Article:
“There are only four kinds of people in the world: those who have been caregivers, those who are currently caregivers, those who will be caregivers and those who will need a caregiver.” — Rosalyn Carter
When I define myself, caregiver isn’t even in the top 10. It’s a side hustle.
After my dad died, I moved back from Chicago to a little Ohio town to hang out with my 87-year-old mom. She’s in pretty good health, so I don’t think of myself as caregiver. But I drive her to out-of-town medical appointments, make things work on her computer and listen to how annoyed she is when the deer eat her hostas.
I know at least six other daughters who are taking care of their aging parents. These people change their mom’s diapers, manage their parents’ deteriorating physical and mental healthcare challenges from afar, and handle business matters.
According to the National Alliance for Caregiving (NAC) and AARP Caregiving in the U.S. 2020 report, more than one in five Americans are family caregivers. Of those, 61% are women — and that’s only in the U.S.
Yet caregivers aren’t just taking care of aging parents/relatives or providing end of life care. Caregivers are also parents. They’re caregivers to spouses and siblings. These caregivers are our colleagues, peers and friends.
I have a friend who juggles taking care of her 30-year-old son who’s on the autism spectrum, her husband who just had a critical surgery and her elderly mom — all on top of a stressful, full-time job. She’s not alone.
IABC members from across the globe reached out to share their caregiver experiences and thoughts. These excerpts are a glimpse into the breadth and depth of the stories gifted to me:
- “I have juggled being a caregiver to my husband who had cancer, mother to three kids and a full-time communications role. My husband died three weeks after I was promoted to head of communications at my company.” —Pam White, IABC Toronto
- “My husband was diagnosed with chronic kidney disease. His health rapidly declined. He had a rare complication and received care a little too late; now he has permanent mobility issues. My mom moved in with us and is 90% reliant on me to get around. I’m the only one working in our household.” — Stacey Makortoff, IABC Vancouver
- “I’ve been in marketing and comms for over 30 years and raised two boys. One who has a rare disease, autism, ADHD and a host of physical disabilities.” —Sandra Markus, SCMP, IABC Ottawa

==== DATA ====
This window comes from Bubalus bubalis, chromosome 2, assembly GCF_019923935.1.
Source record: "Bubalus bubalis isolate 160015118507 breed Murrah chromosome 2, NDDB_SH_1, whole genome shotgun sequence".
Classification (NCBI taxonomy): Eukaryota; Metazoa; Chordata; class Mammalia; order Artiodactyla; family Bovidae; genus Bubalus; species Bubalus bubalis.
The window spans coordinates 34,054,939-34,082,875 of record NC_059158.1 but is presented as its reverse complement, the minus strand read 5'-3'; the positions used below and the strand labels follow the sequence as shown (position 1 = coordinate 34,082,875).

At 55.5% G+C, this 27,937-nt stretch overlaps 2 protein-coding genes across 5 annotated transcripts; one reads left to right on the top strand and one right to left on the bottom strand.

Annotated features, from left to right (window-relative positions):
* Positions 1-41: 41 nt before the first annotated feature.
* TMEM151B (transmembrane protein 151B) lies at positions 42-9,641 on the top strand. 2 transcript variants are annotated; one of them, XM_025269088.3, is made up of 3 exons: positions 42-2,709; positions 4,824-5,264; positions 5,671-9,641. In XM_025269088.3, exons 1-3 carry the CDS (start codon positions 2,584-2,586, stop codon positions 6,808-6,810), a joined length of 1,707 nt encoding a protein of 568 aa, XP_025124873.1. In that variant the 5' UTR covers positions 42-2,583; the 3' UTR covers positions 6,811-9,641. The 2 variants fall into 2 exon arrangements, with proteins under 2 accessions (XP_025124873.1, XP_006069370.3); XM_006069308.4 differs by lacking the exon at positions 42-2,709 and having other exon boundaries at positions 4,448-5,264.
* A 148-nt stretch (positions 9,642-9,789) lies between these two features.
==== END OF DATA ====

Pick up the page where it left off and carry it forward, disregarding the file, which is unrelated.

- “I feel guilty that I’m not there to support my dad [who is living with Alzheimer’s Disease] on a daily basis. … It’s part of the ‘emotional load.’ My brother is the real hero as he lives much closer than I do.” —Carla Guest, IABC Toronto
- “I was working with the CEO, so sometimes I couldn’t duck out of meetings. One time my dad was having a cardio echogram. I had a headphone in and was half watching his heart (which should have been a moving moment in my life) and half listening into a corporate meeting about a Leadership conference.” —Victoria Silverman, IABC London
Caregivers explained the challenges of balancing caregiving, work responsibilities, career goals and self-care. Ethan McCarty, of IABC New York Metro Area and a “daddy to two nuclear-powered sons,” reflects, “If I can bring my intention more to how I choose my priorities … that naturally leads to a feeling of deep meaning, satisfaction and engagement which I value more than a precariously fleeting sense of balance.”
People shared that, as a caregiver, they used a range of professional abilities such as resilience, patience, empathy, organization, listening skills, relationship-building, problem-solving, consensus-building, crisis-planning, priority-setting, cultivating potential in others and the ability to change focus quickly. They acknowledged their research skills, ability to document and tenacity. “Knowing your audience and the challenges they face” appeared more than once.
One communicator, Candice (who doesn’t want her full name used) remarks, “Of course I was patient, but I think ‘acting’ is a bigger quality. You might have just changed an adult diaper and be late for a meeting, and you’re going to pretend you were on another call and got stuck.” Elena Acoba, IABC Tucson, shares that she “got really good at compartmentalizing.”
One communicator/caregiver described the difficulty that “people will be caring for kids and parents and working at full tilt on top of that — with very few people having any idea.” Our co-workers — communications professionals or otherwise — have always blended professional life and difficult caregiving situations.
As caregivers and communicators, we are in a position to listen closely, find ways to be heard and help create a workplace that opens with flexibility and possibility. This is only the beginning of the conversation. In a future story, I’ll share the advice and coping tools I learned from our colleagues.
Do these member experiences resonate with you? Reach out and connect with your community via IABC’s The Hub.
Kari E. McLean
Kari E. McLean is a marketing communications professional with a theater background, a tiny coffee addiction, a fondness for stories and a love of all animals. An IABC member since 2004, first in Chicago and now in the Greater Cincinnati area, McLean's IABC involvement is wide-ranging. She’s served on the Greater Cincinnati Chapter Board since 2008, on the Heritage Region’s Silver Quills committee and on the 2022 Foundation Grant Selection Task Force. She’ll be serving on the 2023 Program Advisory Committee. She has been an IABC awards evaluator at the local, regional and Blue Ribbon panel levels. Currently, she works as senior manager, content & marketing with New York-based Integral, an employee activation agency (thanks to the magic of IABC!).